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#3
Really? You're going to make excuses about them basically conceding that slaves were legitimate property, warranting reimbursement, and freed slaves contributing to the taxes that paid off their own slavers? Because slave owners were, what, "too big to fail"? And that's what brought you out of the woodwork? The US did essentially outlaw slavery overnight. Plantation owners quickly turned to sharecroppers to provide labor (with the added benefit of creating jobs) and competed on an even playing field with everyone else who also had to make the same adjustments. And no one needed a "bailout" to do so. The same demand existed during and after slavery, only profit margins likely shrank.

Like the US, Australia would have likely created paying jobs and a market quick to reach a new equilibrium.

The slave trade was actually abolished in 1807. The 1833 Slavery Abolition Act abolished, as the name suggests, slavery itself. A Treasury so loose with its facts might explain something about the state of the British economy. Worse, however, was the claim that British taxpayers helped “buy freedom for slaves”. The government certainly shelled out £20m (about £16bn today) in 1833. Not to free slaves but to line the pockets of 46,000 British slave owners as “recompense” for losing their “property”. Having grown rich on the profits of an obscene trade, slave owners grew richer still from its ending. That, scandalously, was what the taxpayer was paying for until 2015.

The Treasury deleted its tweet on Saturday morning. It is, however, part of a long tradition of the British authorities playing down their central role in the transatlantic slave trade, while claiming credit for ending slavery. It was not Britain but slaves themselves and radicals in Europe who began the struggle against enslavement. Nevertheless, the “moral capital” of abolitionism, as historian Katie Donington observes, continues to provide “a means of redeeming Britain’s troubling colonial past”.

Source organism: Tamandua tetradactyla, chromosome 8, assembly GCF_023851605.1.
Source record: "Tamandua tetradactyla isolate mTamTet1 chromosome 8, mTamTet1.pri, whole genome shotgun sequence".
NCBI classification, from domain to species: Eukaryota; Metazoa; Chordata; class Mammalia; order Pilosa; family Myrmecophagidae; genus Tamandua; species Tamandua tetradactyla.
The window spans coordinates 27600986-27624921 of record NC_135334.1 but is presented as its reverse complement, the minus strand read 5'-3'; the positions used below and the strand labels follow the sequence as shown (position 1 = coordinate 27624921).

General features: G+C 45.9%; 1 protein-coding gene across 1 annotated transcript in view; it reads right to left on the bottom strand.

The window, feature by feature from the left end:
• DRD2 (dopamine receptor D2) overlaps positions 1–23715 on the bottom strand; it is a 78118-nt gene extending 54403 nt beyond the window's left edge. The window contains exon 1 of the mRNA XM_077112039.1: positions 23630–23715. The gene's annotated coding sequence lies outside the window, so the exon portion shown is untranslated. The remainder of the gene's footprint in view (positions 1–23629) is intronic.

- https://www.theguardian.com/commentisfre...ed-slavery


It's not some secret that the British have liked to take credit for ending slavery sooner...and maybe even having influenced US abolition.

The Civil War guarantees that no American can pretend that slavery isn't a blot on our history. We paid in blood what the British effectively paid in complicit bribes. The development of our military, that now protects the entire world, was a product of foreign, namely British, aggression, not the Civil War. And America went from being "The/These United States are" to "The United States is".
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#4
Wow.That's probably the most uninformed, fact starved post I've ever read of yours, Syne. 
I'm not making any excuses, I'm trying to educate you. Well, maybe not you, per se, but there might be someone else reading this little exchange I'd accord more respect to.

You know, not many people are talking about how Britain is better than America because they ended slavery earlier, or who can claim the higher moral ground based on motive. I mean, I suppose some are, but they'd almost exclusively belong to certain demographics and I'd surmise most of them are still in school, arguing about who was the most baddest between Pol Pot and Hitler. It's a puerile discussion to be having. 
Even your use of the word "bailout" is misleading and hyperbolic. It wasn't a bailout. It was recompense, compensation. A bailout is where the government steps in to save a failing industry, and the slave industry during the early 19th century was flourishing and profitable, not failing. This was an industry which was made illegal, and those who were involved in it were compensated for their loss of income. 
See, this is what you get for reading the Guardian. I'd have thought even you would know better than that. It's not exactly a reputable publication, you know.